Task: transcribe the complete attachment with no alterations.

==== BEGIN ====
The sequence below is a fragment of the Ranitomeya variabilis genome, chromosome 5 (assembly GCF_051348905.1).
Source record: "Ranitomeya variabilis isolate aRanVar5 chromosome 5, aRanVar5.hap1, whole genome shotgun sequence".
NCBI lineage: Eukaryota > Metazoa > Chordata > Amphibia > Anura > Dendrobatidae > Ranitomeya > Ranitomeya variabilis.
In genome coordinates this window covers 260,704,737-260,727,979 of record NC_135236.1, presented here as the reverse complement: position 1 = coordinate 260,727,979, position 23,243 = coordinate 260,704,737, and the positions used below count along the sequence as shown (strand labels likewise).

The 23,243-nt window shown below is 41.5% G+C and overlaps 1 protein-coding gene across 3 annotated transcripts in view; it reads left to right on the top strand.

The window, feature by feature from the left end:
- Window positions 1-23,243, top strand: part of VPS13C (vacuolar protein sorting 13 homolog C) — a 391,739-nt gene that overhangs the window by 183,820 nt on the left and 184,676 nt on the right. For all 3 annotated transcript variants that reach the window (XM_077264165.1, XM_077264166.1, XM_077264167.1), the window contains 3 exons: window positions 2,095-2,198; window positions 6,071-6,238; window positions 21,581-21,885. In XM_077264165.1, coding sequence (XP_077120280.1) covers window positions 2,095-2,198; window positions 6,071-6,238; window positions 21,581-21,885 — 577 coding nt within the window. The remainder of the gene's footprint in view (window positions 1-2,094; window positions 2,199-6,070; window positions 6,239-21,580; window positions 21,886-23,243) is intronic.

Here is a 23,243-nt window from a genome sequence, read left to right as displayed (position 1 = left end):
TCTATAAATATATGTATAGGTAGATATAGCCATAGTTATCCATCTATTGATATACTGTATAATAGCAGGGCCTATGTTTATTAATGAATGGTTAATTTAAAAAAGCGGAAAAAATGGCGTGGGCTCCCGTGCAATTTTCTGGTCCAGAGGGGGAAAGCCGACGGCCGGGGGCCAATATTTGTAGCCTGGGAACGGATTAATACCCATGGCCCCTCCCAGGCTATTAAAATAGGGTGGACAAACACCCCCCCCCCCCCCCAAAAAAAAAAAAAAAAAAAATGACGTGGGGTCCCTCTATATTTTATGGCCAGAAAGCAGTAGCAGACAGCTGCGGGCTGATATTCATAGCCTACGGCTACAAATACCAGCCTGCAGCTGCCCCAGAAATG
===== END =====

The sequence below is a fragment of the Ranitomeya variabilis genome, chromosome 5 (assembly GCF_051348905.1).
Source record: "Ranitomeya variabilis isolate aRanVar5 chromosome 5, aRanVar5.hap1, whole genome shotgun sequence".
NCBI lineage: Eukaryota > Metazoa > Chordata > Amphibia > Anura > Dendrobatidae > Ranitomeya > Ranitomeya variabilis.
In genome coordinates this window covers 260,704,737-260,727,979 of record NC_135236.1, presented here as the reverse complement: position 1 = coordinate 260,727,979, position 23,243 = coordinate 260,704,737, and the positions used below count along the sequence as shown (strand labels likewise).

The 23,243-nt window shown below is 41.5% G+C and overlaps 1 protein-coding gene across 3 annotated transcripts in view; it reads left to right on the top strand.

The window, feature by feature from the left end:
- Window positions 1-23,243, top strand: part of VPS13C (vacuolar protein sorting 13 homolog C) — a 391,739-nt gene that overhangs the window by 183,820 nt on the left and 184,676 nt on the right. For all 3 annotated transcript variants that reach the window (XM_077264165.1, XM_077264166.1, XM_077264167.1), the window contains 3 exons: window positions 2,095-2,198; window positions 6,071-6,238; window positions 21,581-21,885. In XM_077264165.1, coding sequence (XP_077120280.1) covers window positions 2,095-2,198; window positions 6,071-6,238; window positions 21,581-21,885 — 577 coding nt within the window. The remainder of the gene's footprint in view (window positions 1-2,094; window positions 2,199-6,070; window positions 6,239-21,580; window positions 21,886-23,243) is intronic.

Here is a 23,243-nt window from a genome sequence, read left to right as displayed (position 1 = left end):
TCTATAAATATATGTATAGGTAGATATAGCCATAGTTATCCATCTATTGATATACTGTATAATAGCAGGGCCTATGTTTATTAATGAATGGTTAATTTAAAAAAGCGGAAAAAATGGCGTGGGCTCCCGTGCAATTTTCTGGTCCAGAGGGGGAAAGCCGACGGCCGGGGGCCAATATTTGTAGCCTGGGAACGGATTAATACCCATGGCCCCTCCCAGGCTATTAAAATAGGGTGGACAAACACCCCCCCCCCCCCCCAAAAAAAAAAAAAAAAAAAATGACGTGGGGTCCCTCTATATTTTATGGCCAGAAAGCAGTAGCAGACAGCTGCGGGCTGATATTCATAGCCTACGGCTACAAATACCAGCCTGCAGCTGCCCCAGAAATG